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Scientists Preserve And Protect Foods Naturally

Date:
August 24, 2007
Source:
Rutgers, the State University of New Jersey
Summary:
Chemists and food scientists joined forces to develop natural approaches to the prevention of food contamination and spoilage. They employed natural antimicrobial agents derived from sources such as cloves, oregano, thyme and paprika to create novel biodegradable polymers or plastics to potentially block the formation of bacterial biofilms on food surfaces and packaging. Biofilms may harbor multiple versions of infectious, disease-causing bacteria, such as Salmonella and E. coli.

Two items high on the list of public concerns are the need for greater food safety and a growing demand for natural or organic food products. Understanding this, chemists and food scientists at Rutgers, The State University of New Jersey, joined forces to develop natural approaches to the prevention of food contamination and spoilage.

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The researchers employed natural antimicrobial agents derived from sources such as cloves, oregano, thyme and paprika to create novel biodegradable polymers or plastics to potentially block the formation of bacterial biofilms on food surfaces and packaging.

Typically, a variety of bacteria will congregate on a surface to form a bacterial community that exists as a slime-like matrix referred to as a biofilm. This kind of bacterial community is often described as being polymicrobial; it harbors multiple versions of infectious, disease-causing bacteria, such as Salmonella and E. coli.

"We mated natural substances with controlled-release, biodegradable polymers that could inhibit or prevent the formation of bacterial biofilms," explained Ashley Carbone, a graduate student at Rutgers who constructed the polymer compounds that were tested.

This approach offers a number of advantages. The diversity of polymicrobial biofilms makes them difficult to defeat, with each type of microbe presenting a unique challenge to health and hygiene, explained Kathryn Uhrich, professor of chemistry and chemical biology and Carbone's adviser.

"The natural substances we chose have general antimicrobial activities against many different kinds of microorganisms," Uhrich said. "Therefore, the polymers into which we incorporated these natural substances have the potential to affect a much broader spectrum of microorganisms than organism-specific drugs," Uhrich said.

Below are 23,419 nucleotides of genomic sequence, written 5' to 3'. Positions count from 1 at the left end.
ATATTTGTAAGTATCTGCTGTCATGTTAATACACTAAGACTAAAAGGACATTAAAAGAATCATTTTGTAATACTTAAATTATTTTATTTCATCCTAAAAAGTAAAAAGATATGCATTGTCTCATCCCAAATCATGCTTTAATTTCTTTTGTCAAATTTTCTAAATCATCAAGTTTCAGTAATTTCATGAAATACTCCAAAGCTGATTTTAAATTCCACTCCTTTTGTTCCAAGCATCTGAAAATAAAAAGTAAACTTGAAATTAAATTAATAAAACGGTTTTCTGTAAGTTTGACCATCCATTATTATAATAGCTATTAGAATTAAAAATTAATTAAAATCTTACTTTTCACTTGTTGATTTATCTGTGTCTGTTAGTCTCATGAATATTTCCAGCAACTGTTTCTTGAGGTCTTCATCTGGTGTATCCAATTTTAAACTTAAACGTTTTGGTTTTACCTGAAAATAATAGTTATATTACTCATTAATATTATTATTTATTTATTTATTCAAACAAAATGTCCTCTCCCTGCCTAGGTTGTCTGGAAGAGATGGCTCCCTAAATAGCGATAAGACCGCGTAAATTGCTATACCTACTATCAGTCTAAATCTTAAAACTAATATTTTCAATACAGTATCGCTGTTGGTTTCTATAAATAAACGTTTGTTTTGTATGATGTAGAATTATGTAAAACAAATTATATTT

Another advantage comes out of the Rutgers researchers' decision to focus on the biofilms, rather than attempting to attack the individual bacteria. This avoids the potential of increasing the antimicrobial resistance of specific bacteria, an emerging problem in medical circles brought on by the overprescription of antibiotics.

An additional positive feature stems from the use of polymer "backbones" to which the natural agents were incorporated. These polymers are biodegradable due to their specific chemical composition and the nature of the bonds that hold them together, Uhrich explained.

"As they degrade in the presence of water and/or enzymes, they slowly release their active antimicrobials," Carbone said. "A slow and controlled release of the food-based antimicrobial would offer great advantages in the food industry, providing protection over an extended time and extending the shelf-life of the food product."

The retail marketing sector may benefit from the Rutgers innovation. With the growing consumer interest in natural foods, shoppers may be more attracted to products containing natural antimicrobial ingredients rather than the synthetic chemical additives currently in use to protect against contamination and spoilage.

"If consumers buy products containing our natural bioactives, they will benefit from all the positive factors that come along with our new strategy for food safety," said Michael Chikindas, associate professor of food science at Rutgers and a co-investigator on the project. "They will be eating foods that are safer for longer periods of time; they will not be expanding antibiotic resistance; and they will not be adding to their bodies' synthetic chemical load."

As a bonus, some of the antimicrobials carry some of the flavors and aromas of the sources from which they were derived. "The food people eat might even smell and taste better," Chikindas said.

Uhrich remarked that when entering her laboratory recently, she was struck by the fragrant smell of curry. "When I asked where lunch was being served, Ashley explained there was no food in the lab and I only smelled the new polymers she was making," Uhrich said.

The results of the research will be presented at the 234th national American Chemical Society meeting in Boston on Aug. 22.


Story Source:

The above story is based on materials provided by Rutgers, the State University of New Jersey. Note: Materials may be edited for content and length.


Cite This Page:

Rutgers, the State University of New Jersey. "Scientists Preserve And Protect Foods Naturally." ScienceDaily. ScienceDaily, 24 August 2007. <www.sciencedaily.com/releases/2007/08/070821081442.htm>.
Rutgers, the State University of New Jersey. (2007, August 24). Scientists Preserve And Protect Foods Naturally. ScienceDaily. Retrieved December 18, 2014 from www.sciencedaily.com/releases/2007/08/070821081442.htm
Rutgers, the State University of New Jersey. "Scientists Preserve And Protect Foods Naturally." ScienceDaily. www.sciencedaily.com/releases/2007/08/070821081442.htm (accessed December 18, 2014).

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